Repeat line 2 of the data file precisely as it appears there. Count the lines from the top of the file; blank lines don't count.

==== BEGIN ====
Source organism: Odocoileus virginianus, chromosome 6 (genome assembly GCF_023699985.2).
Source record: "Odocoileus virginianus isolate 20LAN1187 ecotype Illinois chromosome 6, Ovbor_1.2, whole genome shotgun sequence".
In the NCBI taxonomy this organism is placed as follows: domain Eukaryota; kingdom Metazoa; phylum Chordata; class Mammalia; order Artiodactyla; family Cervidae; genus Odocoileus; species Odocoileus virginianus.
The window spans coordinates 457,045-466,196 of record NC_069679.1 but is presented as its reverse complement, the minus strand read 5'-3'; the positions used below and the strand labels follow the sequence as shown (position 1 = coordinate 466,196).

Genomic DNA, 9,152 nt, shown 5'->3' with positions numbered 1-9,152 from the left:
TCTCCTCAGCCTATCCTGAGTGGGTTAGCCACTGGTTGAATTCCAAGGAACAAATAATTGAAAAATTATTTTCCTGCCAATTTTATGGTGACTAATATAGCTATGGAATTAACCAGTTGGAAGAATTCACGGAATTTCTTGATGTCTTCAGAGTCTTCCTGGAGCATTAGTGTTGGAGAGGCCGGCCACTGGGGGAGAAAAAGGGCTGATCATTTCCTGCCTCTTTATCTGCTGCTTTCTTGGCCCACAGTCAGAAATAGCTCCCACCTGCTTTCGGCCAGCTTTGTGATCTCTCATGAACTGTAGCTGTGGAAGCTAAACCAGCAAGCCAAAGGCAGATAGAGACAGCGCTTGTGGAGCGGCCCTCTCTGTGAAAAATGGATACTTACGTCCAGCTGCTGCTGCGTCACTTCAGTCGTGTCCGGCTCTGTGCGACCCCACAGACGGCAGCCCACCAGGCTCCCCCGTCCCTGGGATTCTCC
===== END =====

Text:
Source record: "Odocoileus virginianus isolate 20LAN1187 ecotype Illinois chromosome 6, Ovbor_1.2, whole genome shotgun sequence".